“Dr. Guthrie was a godsend,” Channer said. “I knew him from my church, so I was a little more comfortable giving him a shot. And if I hadn’t gone to him, I’m sure I would’ve never received a true diagnosis.”
A key reason Channer’s underlying health condition had been so hard to diagnose was that it was causing a range of seemingly unrelated issues and secondary conditions. She was diagnosed with polycystic ovary syndrome (PCOS), metabolic syndrome, anemia, sleep apnea, and osteoporosis, experiencing mysterious bruising and bleeding, gaining weight and losing muscle mass, and even getting into multiple car accidents because her judgment behind the steering wheel was off. But Guthrie did not give up on her.
“Some individuals have health problems that are not easily solved. In my opinion, the caring physician, especially the primary-care physician, has the responsibility to support and encourage the patient while guiding the patient through the maze of tests and/or specialist visits until the answer is found,” Guthrie said. “We caregivers must keep asking the question ‘Why?’ until we get the answer. I find it helpful to see myself as the junior physician under the Great Healer and often ask God for assistance. I am certain that He commonly taps me on the shoulder of my heart and provides help.”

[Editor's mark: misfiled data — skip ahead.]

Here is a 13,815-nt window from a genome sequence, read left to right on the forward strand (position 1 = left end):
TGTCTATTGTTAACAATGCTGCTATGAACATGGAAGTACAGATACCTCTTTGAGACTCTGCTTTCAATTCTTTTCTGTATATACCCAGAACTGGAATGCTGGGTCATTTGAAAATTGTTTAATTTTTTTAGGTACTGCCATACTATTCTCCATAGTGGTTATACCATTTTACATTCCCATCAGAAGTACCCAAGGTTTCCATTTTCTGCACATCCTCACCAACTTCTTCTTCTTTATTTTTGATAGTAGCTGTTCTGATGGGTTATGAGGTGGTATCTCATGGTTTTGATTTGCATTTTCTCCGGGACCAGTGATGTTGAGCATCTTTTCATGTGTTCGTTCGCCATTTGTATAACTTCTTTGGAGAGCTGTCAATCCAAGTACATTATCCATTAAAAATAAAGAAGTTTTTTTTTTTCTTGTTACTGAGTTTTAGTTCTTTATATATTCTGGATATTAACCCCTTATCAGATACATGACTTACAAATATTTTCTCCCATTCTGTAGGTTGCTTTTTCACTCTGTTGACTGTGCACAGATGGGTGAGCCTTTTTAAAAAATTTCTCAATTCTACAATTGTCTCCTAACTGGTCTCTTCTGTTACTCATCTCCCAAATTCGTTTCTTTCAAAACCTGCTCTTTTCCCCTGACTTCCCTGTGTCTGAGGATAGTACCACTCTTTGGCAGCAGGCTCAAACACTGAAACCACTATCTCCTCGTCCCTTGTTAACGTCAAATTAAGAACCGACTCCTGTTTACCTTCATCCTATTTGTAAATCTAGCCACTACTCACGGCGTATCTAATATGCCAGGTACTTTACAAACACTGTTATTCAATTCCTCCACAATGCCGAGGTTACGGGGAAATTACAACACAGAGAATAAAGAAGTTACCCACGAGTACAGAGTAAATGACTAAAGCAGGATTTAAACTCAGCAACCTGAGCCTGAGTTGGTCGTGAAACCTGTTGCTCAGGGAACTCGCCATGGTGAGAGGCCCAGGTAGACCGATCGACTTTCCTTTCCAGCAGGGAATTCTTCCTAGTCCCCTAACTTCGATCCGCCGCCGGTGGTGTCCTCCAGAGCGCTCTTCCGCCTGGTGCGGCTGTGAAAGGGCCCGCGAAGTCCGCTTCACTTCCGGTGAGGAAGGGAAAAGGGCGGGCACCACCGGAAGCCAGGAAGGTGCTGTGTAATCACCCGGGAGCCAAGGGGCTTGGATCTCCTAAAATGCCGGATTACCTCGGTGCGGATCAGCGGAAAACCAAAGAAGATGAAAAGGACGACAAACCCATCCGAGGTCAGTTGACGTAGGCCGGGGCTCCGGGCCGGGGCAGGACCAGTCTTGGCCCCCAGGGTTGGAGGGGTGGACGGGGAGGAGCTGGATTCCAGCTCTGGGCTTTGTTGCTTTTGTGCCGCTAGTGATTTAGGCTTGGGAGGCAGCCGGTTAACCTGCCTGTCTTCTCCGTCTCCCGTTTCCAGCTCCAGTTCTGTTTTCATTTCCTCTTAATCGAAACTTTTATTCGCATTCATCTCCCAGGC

After a few months and many tests, Guthrie discovered Channer’s body was overproducing cortisol—the body’s main stress hormone—and referred her to an endocrinologist. One year and a second endocrinologist later she was diagnosed with Cushing’s disease, when the pituitary gland overproduces ACTH (adrenocorticotropic hormone), which in turn becomes cortisol. Cushing’s disease is not only rare, but fatal without treatment.
Knowing the disease was an important first step, but the condition is so uncommon that even the specialist did not know what was causing Channer’s condition. Channer went back to Guthrie for help, and he assured her that he saw a light at the end of the tunnel. One more test, an MRI of her pituitary gland, finally revealed the cause: a noncancerous tumor. That’s when Guthrie referred her to a neurosurgeon who had pioneered a procedure for pituitary surgeries in collaboration with ENT (ear, nose and throat) specialists.